Again – therapy. That feeling, when things change, when WE change, that maybe it was easier before? It was certainly more comfortable. It often is quite uncomfortable for quite a while, as one gets used to a new way of living, a new way of being. It is also uncomfortable for those around you, as they struggle with the changes in you, and the changes in the way they have to adjust to living with the newer grown version of you. Sometimes they adjust with you, sometimes they can’t cope with it. Change is always a struggle. It is never easy. But if it is a growth, as we work for in therapy, it is almost certainly worthwhile and worth suffering through it. Most people would agree that the most valuable things in life generally are.

images

So, slowly, I am getting settled, fixing things up around this place so that they suit me, unpacking my old stuff into the new space, and taking the opportunity to introduce some new things too. Some of them are things I have been considering for a long time, feeling like now is the right time to introduce them. Others are more impulsive. Some have been mistakes and some have been brilliant, and have made my life so much better.  It has been a bit of trial and error, with varying degrees of success. I have learned new skills, and discarded old ways of doing things (note to self; upcycling can be fun and successful, just don’t ever try to rush it and paint over old paint without sanding and priming first! Understand your own limitations – sometimes it pays to get a professional in when it comes to laying floors! Etc…)

All in all, the process has been liberating, exciting, scary, uncomfortable, exhausting and very, very, creative. Therapeutic – even (!) It has taken me to a new place, hopefully a better one. One where I feel happy and comfortable – a space I want to live in.

To me, this mirrors the ultimate aims of therapy. We all have the power to create our own space around us (even if that is not a visible space that we place objects in, and decorate to our choosing) Although we may sometimes feel powerless and daunted, we can and do have a marked impact on the space around us. By looking at ourselves and how we feel and behave in our space, by noticing our processes, and make adjustments to the ways we use the space, we can have more control over the levels of that impact. We can trust our therapist to hold a safe space for us, whilst we chew over and contemplate how we want and need our everyday living space to be.

Therapists can support us whilst we go through this period of change. They can give us objectivity, comfort, ideas, insight – hopefully, a good therapist will see what we need and intuitively provide exactly whatever that is. Our needs might – probably will- change as that process goes on. At times it may feel that progress is fast and powerful, at other times slower and gentler, but it almost inevitable that change will happen. The willingness of our participation in it may vary, but one thing is certain – we never end up in the same place we started.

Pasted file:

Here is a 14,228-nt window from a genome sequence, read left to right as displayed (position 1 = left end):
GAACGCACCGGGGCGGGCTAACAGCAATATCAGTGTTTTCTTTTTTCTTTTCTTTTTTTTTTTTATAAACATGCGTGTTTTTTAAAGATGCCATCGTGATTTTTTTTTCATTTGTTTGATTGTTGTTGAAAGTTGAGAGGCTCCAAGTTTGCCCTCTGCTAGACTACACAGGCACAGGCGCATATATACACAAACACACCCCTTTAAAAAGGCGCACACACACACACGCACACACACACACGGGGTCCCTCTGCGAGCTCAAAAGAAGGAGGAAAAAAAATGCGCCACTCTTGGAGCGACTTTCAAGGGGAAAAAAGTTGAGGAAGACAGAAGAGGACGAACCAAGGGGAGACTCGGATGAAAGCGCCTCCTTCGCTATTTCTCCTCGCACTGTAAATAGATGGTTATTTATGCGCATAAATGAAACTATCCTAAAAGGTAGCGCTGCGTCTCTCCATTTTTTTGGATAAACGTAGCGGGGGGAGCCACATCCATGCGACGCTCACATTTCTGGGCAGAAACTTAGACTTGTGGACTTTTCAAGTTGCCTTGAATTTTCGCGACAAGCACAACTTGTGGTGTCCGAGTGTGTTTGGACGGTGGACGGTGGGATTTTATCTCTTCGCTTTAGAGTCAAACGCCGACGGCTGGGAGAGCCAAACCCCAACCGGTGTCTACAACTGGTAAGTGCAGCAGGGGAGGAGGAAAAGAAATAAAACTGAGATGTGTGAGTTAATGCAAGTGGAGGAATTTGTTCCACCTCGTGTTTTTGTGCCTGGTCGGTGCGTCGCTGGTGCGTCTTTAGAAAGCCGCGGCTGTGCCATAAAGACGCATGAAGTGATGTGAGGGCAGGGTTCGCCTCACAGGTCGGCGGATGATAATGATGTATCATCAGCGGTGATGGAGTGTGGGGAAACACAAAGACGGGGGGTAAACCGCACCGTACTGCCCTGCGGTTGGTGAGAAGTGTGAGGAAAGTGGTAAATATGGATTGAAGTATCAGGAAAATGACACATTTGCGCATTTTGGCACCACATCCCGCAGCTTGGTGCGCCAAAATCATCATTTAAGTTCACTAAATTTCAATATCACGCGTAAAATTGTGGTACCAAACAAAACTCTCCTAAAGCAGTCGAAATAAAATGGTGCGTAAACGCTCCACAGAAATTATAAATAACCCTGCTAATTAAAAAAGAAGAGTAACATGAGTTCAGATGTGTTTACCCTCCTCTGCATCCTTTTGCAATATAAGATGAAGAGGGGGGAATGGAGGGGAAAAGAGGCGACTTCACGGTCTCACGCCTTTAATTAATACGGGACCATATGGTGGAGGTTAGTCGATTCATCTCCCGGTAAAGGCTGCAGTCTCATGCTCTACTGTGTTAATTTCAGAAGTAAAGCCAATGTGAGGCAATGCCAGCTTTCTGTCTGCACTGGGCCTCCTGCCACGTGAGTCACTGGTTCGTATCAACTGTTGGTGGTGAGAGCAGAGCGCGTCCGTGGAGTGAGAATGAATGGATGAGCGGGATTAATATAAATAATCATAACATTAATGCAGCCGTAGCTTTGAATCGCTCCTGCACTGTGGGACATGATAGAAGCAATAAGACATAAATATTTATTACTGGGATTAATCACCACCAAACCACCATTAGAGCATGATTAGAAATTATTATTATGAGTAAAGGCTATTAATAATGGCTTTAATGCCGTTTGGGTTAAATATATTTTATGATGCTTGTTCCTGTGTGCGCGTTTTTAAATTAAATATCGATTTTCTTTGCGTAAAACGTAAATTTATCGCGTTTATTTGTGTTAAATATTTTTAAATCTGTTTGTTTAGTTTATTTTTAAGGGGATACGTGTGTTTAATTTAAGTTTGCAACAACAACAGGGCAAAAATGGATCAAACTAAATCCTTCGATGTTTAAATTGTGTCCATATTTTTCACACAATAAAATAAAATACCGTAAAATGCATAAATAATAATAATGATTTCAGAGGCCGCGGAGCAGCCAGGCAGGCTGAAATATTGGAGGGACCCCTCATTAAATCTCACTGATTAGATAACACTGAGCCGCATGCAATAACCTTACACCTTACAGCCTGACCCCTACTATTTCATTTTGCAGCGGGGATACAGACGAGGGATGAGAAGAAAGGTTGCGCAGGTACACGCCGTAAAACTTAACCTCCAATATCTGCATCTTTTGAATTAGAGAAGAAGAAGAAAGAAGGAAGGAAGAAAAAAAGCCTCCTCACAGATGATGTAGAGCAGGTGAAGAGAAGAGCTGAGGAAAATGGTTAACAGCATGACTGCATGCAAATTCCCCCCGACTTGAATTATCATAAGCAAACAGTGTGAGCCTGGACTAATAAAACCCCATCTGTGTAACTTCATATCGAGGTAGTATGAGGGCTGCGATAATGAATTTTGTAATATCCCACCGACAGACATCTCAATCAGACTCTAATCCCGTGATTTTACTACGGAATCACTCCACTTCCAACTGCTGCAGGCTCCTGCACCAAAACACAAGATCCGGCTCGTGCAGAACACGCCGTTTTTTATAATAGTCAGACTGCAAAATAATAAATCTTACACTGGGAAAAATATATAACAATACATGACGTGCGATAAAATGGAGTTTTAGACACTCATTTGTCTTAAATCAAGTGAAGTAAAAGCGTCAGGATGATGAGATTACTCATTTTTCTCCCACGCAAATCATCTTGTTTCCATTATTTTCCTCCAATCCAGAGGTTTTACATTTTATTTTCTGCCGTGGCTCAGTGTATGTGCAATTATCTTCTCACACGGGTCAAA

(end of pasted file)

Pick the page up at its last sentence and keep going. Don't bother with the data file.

So here I am in my new space. Maybe I can help you find your new space too?

On an interview I recently did for another website

So, I wasn’t going to post this on here, my blog, because initially it felt too ‘business-like’ for here. But then I though more on it, and I thought how – actually – it is not especially business focussed. It is ‘me’ focussed. Because ‘me – I’ am my business nowadays.  And that seeing as this blog is supposed to be about me and my thoughts and reflections – actually, maybe this is appropriate for here. Because this talks about a lot of the things that contributed to me reaching this point. So here it is;

 

images

Why did you want to become a psychotherapist?

I have always wanted a career in mental health. Ever since I can remember, as a child, I knew that mental health was fundamental to leading a happy and fulfilled life, and understood that it was poorly understood and accepted by the world at large.

My own family was deeply affected by this stigma, as my Grandmother was very unwell with what was then known as manic depression (nowadays would be called bipolar), and it seemed that nobody quite knew what was to be done for her. Sadly she lived a very unhappy life, never really receiving adequate treatment for her condition – in fact sometimes the treatments she was given made things massively worse for her. Due to the lack of understanding in her community, she opted for residential care (not wanting to bring shame or more upset to her family) and lived most of her life under the influence of very heavy drugs or sedating therapies as a result. ‘Care in the Community’ and wider understanding of conditions like hers only happened towards the end of her life, and unfortunately – although she was eventually given the opportunity to have more autonomy in her life, and care – it was probably too late for her. Sadly, by the time she died she was so deeply affected by the long term side effects of the treatments she had received, that her distress had spread through the whole family, and the sense of loss, anger and confusion that we all carried about her illness had a deep and long lasting impact on us all.

I always knew that one of the only ways I would be able to make sense of the tragedy surrounding her life was to try to understand it better, and to try to spread awareness and understanding about conditions like hers, and many other similar conditions.